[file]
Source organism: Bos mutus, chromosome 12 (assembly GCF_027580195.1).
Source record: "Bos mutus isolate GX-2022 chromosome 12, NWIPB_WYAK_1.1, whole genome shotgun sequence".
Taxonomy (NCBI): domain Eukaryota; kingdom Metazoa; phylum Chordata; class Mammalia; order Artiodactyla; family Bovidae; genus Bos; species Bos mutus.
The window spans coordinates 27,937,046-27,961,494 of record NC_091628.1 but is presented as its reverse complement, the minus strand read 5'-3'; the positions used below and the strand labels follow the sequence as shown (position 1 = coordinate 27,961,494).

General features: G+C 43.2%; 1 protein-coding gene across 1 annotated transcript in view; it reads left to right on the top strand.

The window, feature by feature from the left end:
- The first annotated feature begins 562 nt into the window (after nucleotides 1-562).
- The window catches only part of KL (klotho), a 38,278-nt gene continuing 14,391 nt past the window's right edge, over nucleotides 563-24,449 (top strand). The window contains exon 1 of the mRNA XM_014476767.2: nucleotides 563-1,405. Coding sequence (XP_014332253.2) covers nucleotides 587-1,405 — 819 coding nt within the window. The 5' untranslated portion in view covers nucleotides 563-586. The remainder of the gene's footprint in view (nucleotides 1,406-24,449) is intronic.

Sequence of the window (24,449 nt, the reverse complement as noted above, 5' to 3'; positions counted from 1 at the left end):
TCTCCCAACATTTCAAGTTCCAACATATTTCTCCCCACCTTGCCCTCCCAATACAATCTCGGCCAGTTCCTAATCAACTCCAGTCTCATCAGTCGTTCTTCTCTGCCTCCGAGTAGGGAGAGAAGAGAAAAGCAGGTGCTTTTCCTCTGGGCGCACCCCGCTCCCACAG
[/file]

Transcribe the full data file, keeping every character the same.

Source organism: Bos mutus, chromosome 12 (assembly GCF_027580195.1).
Source record: "Bos mutus isolate GX-2022 chromosome 12, NWIPB_WYAK_1.1, whole genome shotgun sequence".
Taxonomy (NCBI): domain Eukaryota; kingdom Metazoa; phylum Chordata; class Mammalia; order Artiodactyla; family Bovidae; genus Bos; species Bos mutus.
The window spans coordinates 27,937,046-27,961,494 of record NC_091628.1 but is presented as its reverse complement, the minus strand read 5'-3'; the positions used below and the strand labels follow the sequence as shown (position 1 = coordinate 27,961,494).

General features: G+C 43.2%; 1 protein-coding gene across 1 annotated transcript in view; it reads left to right on the top strand.

The window, feature by feature from the left end:
- The first annotated feature begins 562 nt into the window (after nucleotides 1-562).
- The window catches only part of KL (klotho), a 38,278-nt gene continuing 14,391 nt past the window's right edge, over nucleotides 563-24,449 (top strand). The window contains exon 1 of the mRNA XM_014476767.2: nucleotides 563-1,405. Coding sequence (XP_014332253.2) covers nucleotides 587-1,405 — 819 coding nt within the window. The 5' untranslated portion in view covers nucleotides 563-586. The remainder of the gene's footprint in view (nucleotides 1,406-24,449) is intronic.

Sequence of the window (24,449 nt, the reverse complement as noted above, 5' to 3'; positions counted from 1 at the left end):
TCTCCCAACATTTCAAGTTCCAACATATTTCTCCCCACCTTGCCCTCCCAATACAATCTCGGCCAGTTCCTAATCAACTCCAGTCTCATCAGTCGTTCTTCTCTGCCTCCGAGTAGGGAGAGAAGAGAAAAGCAGGTGCTTTTCCTCTGGGCGCACCCCGCTCCCACAG